Seeing the cover art to Ghost Town brought back some childhood memories of the VHS box standing there in the horror section of my local video store. I never did rent it, so I could not foresee what I was getting myself into when it came down to reviewing the new Blu-ray of the film. Ghost Town stars Franc Luz as Sheriff deputy Langley. He’s on the case of a missing woman named Kate that disappeared while driving down a desolate road. Who kidnapped her or why she’s missing is any one’s guess but Langley is sure to find out.
As Langley closes in he’s mysteriously transported to a ghost town in a netherworld plain that sits on the same plot of land where the young woman was taken. A curse has been bestowed upon the town and anyone that tries to come through meets with an untimely demise. It’s the wild west but in another dimension that takes place in our world – if that makes sense. The corral, saloons, hotels, and townsfolk are cursed to walk this netherworld until they are free from its binds.
The big boss is Devlin (Jimmy F. Skaggs) and he’s got a bone to pick to with Langley. Not to mention he’s pretty much a cowboy zombie. In fact, everyone in this twisted world is, for lack of a better word, a zombie. They can be hurt or disabled but not killed by traditional means. Devlin has Kate in his grips and will not let her go without a fight. Langley has to muster up the courage to take him out in a duel to the death.
I guess growing up the artwork really didn’t appeal to me and now as an adult it’s one of those that stand out and makes you say, “I’ve seen that before.” The overall film is fairly standard. There’s some bad acting and dialogue going around, but the production design and special effects make-up design is all top notch. Watching Devlin slowly rot away is lots of fun and so is watching the gunfire punch holes into people. There’s tons of fantastic squib work at hand. The film is credited to Richard Governor, but he apparently walked off the set due to problems and was replaced by an uncredited Mac Ahlberg who initially started off as cinematographer for the film. Ahlberg kept working long after Ghost Town and Governor was never heard from again.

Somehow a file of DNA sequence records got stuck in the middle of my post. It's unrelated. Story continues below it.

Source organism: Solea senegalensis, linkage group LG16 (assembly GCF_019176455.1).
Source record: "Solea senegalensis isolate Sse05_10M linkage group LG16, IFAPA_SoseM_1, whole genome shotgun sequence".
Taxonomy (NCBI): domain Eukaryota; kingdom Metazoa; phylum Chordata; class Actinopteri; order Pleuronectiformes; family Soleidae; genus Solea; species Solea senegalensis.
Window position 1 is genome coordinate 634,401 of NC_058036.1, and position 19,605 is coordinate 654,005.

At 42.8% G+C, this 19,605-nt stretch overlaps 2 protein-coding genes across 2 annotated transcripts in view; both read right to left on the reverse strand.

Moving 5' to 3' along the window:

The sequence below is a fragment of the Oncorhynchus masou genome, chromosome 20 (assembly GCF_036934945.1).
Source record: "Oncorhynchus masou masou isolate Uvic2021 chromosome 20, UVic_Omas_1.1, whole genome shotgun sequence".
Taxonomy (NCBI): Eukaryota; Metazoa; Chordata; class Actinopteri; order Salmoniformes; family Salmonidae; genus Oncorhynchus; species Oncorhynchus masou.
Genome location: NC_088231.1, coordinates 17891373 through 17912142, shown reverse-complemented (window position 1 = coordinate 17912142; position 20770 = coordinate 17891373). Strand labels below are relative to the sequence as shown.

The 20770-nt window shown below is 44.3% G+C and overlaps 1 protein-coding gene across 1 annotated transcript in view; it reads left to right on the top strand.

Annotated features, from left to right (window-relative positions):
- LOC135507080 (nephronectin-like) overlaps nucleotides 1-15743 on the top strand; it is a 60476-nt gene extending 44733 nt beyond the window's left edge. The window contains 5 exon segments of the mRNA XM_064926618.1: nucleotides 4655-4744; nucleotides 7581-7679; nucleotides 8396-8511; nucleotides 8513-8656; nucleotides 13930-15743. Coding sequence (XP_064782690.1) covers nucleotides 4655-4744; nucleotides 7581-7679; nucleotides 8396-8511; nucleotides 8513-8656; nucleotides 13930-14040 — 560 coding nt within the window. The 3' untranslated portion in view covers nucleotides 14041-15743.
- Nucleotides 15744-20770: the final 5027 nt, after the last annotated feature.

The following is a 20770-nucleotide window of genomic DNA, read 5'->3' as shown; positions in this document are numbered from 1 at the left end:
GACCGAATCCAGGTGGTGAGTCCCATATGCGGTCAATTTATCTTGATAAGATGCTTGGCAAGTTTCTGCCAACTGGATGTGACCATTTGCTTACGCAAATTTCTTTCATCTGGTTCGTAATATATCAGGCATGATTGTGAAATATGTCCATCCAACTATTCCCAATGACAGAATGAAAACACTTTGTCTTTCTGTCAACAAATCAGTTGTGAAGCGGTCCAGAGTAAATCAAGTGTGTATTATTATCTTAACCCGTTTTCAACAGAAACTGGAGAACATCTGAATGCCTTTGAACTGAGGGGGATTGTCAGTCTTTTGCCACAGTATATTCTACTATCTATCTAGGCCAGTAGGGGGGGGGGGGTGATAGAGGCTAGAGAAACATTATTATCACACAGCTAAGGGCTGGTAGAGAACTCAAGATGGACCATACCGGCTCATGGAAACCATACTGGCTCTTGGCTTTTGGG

Ghost Town is not the best zombie western I’ve ever seen nor is it the worst. I really hate saying it but Ghost Town is ripe for a remake with a bigger budget and better story. If it can retain that hard-edged R rating it would be pretty amazing. In any event this cult classic is quite entertaining even if the lousy acting by some of the principal actors fail to elevate the material. Luz does what he can, but Skaggs is the one having the most fun here.
Ghost Town is presented in a 1.78:1 AVC 1080- transfer and looks surprisingly above average. Grain is present throughout the film and is its best attribute. Sharpness and contrast levels don’t seem to have been boosted, but I did detect many instances of aliasing and spots of edge enhancement. The color palette is bold and richly vivid. The majority of the film takes place in a dusty ghost town anyway but I was surprised at how detailed the transfer was. For cult catalog release they’ve done a pretty good job on the transfer itself.
Ghost Town is presented in 2.o stereo and this has to be one of the worst sounding Blu-rays I’ve ever heard. There is no clear separation between the two front channels. Everything is jumbled into the mix. What’s worse is that the stock soundtrack (the original composer’s score was replaced without his knowledge with a temp score and left that way) pretty much drowns out dialogue and gunfire and everything else. Dialogue can be very whisper quiet unless folks are screaming at each other and when somebody fires from a gun, shotgun, rifle, etc., it feels as if the gunfire is trying to break through the loudness barrier. It sounds more muffled than anything else.
There no special features on this Blu-ray.
The Definitive Word
Ghost Town was not all that bad. I’m sure if the budget were bigger it would have been better. Troubled production aside, there are many instances of coolness, the special make-up effects work, being one of them. The Blu-ray, however, is another matter. The video is fine but the audio is garbage. The lack of special features also brings the score way down. I can’t recommend a purchase but if you like horror and western films then this mash up of the genres may be of interest. Rent it.
Additional Screen Captures